Consumer intelligence is built on your company and your customers, which are inextricably linked. Consumer experience is what happens after the consumer clicks on your ad. To ensure the customer experience is one that will keep them coming back you need to ask yourself, is my site ready to serve, do I have inventory, and have I created a positive experience. To reach your customers at their point of entry, you must know who they are and how they behave. What engines do they prefer? How do they conduct their searches? When do they search?

Brand equity is a consideration as well; consumers display a considerable amount of brand loyalty to certain platforms. Travel customers, for example, routinely go to aggregator sites such as Expedia.com before even consulting airline, hotel or rental car company websites.

The technology base is made up of two components: the search engine outlets and optimization technology to ensure you derive the highest value from your search strategy efforts. It's critical to know how search engines do their business. As we all know, no one will be able to crack the code completely, because each engine has its own sophisticated and complex way of scoring quality. However, what we do know is that search engines want to provide the most value for their users by directing them to what they want immediately. Capitalizing on this is slightly more complicated. Sophisticated technology can make the crucial difference in uncovering trends on each engine's tendencies and methodologies. It's how you gather insight into constantly changing APIs and the many factors, including price, content and CPC, that go into them.

And that's where the strategies come into play. The industry has progressed far past managing keyword campaigns on an individual basis via Excel spreadsheets. As we have all come to learn with pay-per-click, it's not about coming up first on the list with the highest bid; it's about maximizing your ROI by finding the best combination of keywords and bids across multiple platforms. Predictive modeling and automation help you catch the consumer not only at the right place and right time, but also in the right position.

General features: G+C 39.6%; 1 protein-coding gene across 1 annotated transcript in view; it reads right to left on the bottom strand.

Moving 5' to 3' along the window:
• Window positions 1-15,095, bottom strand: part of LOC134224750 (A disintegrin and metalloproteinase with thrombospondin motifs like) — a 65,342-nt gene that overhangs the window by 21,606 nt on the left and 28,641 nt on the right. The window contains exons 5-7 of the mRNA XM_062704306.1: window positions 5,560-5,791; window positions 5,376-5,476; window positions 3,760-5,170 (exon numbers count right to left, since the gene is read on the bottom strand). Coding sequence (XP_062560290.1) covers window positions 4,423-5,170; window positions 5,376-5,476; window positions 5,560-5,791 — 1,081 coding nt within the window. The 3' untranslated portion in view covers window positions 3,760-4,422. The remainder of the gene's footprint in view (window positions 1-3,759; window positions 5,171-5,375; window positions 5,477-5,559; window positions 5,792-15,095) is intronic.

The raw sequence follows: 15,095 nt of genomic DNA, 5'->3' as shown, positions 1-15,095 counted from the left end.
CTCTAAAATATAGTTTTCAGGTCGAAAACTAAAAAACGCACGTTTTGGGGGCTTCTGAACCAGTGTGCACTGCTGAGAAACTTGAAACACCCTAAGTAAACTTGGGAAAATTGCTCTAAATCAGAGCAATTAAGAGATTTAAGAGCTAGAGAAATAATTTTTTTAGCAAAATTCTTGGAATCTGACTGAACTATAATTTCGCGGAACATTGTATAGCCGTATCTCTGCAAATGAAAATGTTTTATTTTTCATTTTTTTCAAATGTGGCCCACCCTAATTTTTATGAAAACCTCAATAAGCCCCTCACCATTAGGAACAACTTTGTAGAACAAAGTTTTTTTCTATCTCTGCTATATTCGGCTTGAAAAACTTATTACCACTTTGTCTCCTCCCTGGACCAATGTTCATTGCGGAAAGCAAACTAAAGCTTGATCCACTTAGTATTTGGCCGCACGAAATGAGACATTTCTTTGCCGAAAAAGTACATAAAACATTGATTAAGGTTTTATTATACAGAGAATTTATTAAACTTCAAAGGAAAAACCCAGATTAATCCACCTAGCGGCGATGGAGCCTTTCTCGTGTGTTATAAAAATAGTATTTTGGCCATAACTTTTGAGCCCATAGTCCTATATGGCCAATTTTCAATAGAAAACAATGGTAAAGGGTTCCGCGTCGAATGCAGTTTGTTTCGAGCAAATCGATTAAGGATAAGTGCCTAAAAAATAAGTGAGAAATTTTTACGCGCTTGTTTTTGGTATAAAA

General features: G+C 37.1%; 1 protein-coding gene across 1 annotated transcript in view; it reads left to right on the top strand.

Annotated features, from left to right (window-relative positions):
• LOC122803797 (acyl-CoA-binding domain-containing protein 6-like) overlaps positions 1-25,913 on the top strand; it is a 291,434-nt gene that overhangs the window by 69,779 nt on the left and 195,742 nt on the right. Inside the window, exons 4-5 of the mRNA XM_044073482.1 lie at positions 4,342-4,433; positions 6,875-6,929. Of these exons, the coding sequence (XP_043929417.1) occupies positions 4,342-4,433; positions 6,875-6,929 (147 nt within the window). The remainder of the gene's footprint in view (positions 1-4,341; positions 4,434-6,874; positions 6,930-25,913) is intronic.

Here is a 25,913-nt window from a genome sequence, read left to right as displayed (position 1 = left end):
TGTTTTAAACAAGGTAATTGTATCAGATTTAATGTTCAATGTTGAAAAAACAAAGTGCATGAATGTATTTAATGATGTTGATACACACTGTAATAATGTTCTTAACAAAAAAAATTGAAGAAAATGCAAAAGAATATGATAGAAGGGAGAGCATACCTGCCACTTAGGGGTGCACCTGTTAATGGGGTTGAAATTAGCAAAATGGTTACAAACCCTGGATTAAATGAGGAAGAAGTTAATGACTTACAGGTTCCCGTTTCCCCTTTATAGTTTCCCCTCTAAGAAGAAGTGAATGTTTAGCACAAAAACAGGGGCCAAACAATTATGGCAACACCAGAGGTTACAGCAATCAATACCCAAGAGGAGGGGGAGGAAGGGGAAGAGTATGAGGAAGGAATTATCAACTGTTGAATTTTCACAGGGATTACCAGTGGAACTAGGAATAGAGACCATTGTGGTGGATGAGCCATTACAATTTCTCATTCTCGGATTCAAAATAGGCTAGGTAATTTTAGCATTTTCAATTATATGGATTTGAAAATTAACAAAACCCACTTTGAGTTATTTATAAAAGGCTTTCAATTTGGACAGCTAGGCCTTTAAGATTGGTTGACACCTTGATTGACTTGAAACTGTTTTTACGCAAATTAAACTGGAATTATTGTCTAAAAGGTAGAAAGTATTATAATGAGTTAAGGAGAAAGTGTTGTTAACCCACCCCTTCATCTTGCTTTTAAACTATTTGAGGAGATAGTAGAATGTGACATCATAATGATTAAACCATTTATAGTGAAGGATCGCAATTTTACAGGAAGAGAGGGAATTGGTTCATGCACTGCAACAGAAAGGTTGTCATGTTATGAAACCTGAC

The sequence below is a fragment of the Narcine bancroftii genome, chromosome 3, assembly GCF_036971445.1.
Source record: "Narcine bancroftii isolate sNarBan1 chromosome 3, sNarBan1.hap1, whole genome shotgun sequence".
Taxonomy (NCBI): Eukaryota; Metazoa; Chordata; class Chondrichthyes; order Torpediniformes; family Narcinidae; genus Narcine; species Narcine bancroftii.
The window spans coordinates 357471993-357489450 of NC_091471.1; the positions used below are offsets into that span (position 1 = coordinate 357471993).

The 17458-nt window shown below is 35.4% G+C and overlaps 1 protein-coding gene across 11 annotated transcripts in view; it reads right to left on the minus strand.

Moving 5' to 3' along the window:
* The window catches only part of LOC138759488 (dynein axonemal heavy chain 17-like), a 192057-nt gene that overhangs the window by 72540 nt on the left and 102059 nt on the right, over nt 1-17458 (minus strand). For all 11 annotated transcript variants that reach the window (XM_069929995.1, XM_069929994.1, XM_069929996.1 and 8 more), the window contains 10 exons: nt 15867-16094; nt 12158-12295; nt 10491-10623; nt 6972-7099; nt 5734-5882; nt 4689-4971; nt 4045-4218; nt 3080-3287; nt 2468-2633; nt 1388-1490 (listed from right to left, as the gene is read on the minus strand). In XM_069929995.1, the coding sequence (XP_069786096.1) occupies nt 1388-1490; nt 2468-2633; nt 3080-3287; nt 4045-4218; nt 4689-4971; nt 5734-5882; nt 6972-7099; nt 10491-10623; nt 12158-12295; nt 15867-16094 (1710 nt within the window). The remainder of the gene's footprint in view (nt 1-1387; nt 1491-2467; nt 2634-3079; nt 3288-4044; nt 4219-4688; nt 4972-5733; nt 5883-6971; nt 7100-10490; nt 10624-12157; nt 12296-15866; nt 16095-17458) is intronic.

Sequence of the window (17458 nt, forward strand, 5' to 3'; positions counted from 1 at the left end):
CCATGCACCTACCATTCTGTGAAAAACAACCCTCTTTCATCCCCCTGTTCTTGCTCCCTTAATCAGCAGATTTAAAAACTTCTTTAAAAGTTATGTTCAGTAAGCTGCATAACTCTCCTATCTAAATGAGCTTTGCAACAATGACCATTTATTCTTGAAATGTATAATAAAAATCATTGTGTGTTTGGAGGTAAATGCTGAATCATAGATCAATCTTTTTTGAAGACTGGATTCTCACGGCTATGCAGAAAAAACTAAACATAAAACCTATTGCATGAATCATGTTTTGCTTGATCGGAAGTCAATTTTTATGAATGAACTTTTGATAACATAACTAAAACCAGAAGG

Perfect Balance
Having a solid foundation of knowledge and technology ensures that you will make the most of sophisticated search options. Managing a comprehensive search advertising and marketing campaign is almost impossible without technology, but technology is only as good as your ability to use it. You must also monitor your data constantly to capture critical audience characteristics and behaviors. If you can solidly balance consumer intelligence with technology, you will be in position to reach your consumers at the right place, the right time, and the right position - their point of entry.

Ellen Siminoff is the chief executive officer of Efficient Frontier, a leading provider of paid search engine marketing (SEM) solutions. Today, Efficient Frontier manages more than $150 million in annual PPC spend, counts 40 of the top 500 search advertisers as clients and manages over 10 million keywords